XIRR in Mutual Funds

XIRR in Mutual Funds

What is XIRR in Mutual Funds?

XIRR, also known as Extended Internal Rate of Return, is an essential tool for figuring out how well your investments are doing, especially when money is deposited and withdrawn at different intervals. XIRR may be a complex term that helps you calculate the annualized returns over a certain period of time, specifically when the amounts are invested at different points of time over that same period. 

Say, we did a monthly investment of Rs.10/- over a period of 5 years. The total investment amount is 600/- over 5 years (60 months).

If we know the final return amount, we can calculate the returns (%) accounting for the following scenario. The Rs.10 we invested in the first month has earned interest for the whole period of 60 months and the Rs.10 we invested in the 60th month has earned interest only for a period of one month. If we skipped investing for a few months in between then obviously our total investment amount becomes lower than 600/-. 

Most of us may or may not invest all our money at once, or even monthly. We may skip a few months. We may add more because we have some extra capital. We may even withdraw money at certain times. XIRR tells us the returns we have made on our investments that are spread out assuming all our investments made the exact same return. 

The return (%) that we get after accounting for the above scenario is called XIRR.

How is XIRR different from absolute return, CAGR and IRR?

Absolute return is a simple metric that shows an investment's total gain or loss over a specific period. It's calculated as the final investment value minus the initial value, divided by the initial value.

CAGR (Compound Annual Growth Rate) is a metric used to calculate the average annual growth of a mutual fund investment over a specific period. It assumes a constant growth rate throughout the investment period, even if the actual returns fluctuate from year to year. This provides a simplified but helpful way to compare the performance of different mutual funds or the same fund over different time horizons.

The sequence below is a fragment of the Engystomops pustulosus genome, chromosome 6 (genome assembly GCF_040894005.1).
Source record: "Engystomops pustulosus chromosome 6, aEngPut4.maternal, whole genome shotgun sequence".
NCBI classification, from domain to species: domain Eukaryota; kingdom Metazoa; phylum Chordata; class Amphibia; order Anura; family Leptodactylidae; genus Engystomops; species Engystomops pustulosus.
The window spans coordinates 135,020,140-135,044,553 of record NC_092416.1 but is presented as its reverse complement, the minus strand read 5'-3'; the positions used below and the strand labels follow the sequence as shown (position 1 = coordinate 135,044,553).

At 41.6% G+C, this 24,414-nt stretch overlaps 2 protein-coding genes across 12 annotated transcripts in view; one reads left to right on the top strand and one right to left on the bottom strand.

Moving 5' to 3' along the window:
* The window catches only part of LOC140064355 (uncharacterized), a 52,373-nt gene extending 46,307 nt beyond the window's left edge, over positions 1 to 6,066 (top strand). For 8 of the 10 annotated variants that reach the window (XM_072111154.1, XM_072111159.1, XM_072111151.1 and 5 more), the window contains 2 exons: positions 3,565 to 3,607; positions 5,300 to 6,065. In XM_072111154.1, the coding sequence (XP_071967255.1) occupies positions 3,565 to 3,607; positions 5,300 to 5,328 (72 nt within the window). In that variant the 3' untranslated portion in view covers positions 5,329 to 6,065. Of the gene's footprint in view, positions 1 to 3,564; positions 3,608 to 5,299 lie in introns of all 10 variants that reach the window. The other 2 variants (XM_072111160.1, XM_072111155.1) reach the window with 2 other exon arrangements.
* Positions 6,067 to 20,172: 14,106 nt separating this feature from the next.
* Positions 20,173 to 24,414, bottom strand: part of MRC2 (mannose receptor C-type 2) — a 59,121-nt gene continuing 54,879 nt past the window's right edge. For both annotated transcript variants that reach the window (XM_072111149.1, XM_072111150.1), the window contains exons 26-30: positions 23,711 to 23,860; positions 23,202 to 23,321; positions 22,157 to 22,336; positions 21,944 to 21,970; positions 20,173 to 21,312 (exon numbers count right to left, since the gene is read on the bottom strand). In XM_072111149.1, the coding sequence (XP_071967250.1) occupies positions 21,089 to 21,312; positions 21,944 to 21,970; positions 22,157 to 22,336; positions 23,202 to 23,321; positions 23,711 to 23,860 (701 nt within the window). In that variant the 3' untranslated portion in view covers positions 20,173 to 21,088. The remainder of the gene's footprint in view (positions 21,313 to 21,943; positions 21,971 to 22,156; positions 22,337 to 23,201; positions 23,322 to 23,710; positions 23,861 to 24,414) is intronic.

IRR (Internal Rate of Return) is used to calculate the returns in case when a series of investments are made over a regular period of time. It may not be applicable for a series of irregular investments and does not account for the timing of investments.

Here's how to calculate CAGR for a mutual fund:

You'll need the beginning and ending investment values for the desired period. This could be the Net Asset Value (NAV) of your mutual fund units at the beginning and end of the investment period.

The formula for CAGR is:
CAGR = (Ending Value / Beginning Value)^(1 / Number of Years) - 1
Ending Value: This is the NAV per unit at the end of the investment period.
Beginning Value: This is the NAV per unit at the beginning of the investment period.
Number of Years: This is the total number of years in the investment period.

Once you have the result, multiply it by 100 to express it as a percentage.

For example, let's say you invested Rs. 10,000 in a mutual fund scheme at a NAV of Rs. 10 per unit (1,000 units) and after 5 years, the NAV grew to Rs. 18 per unit. You can calculate the CAGR as follows: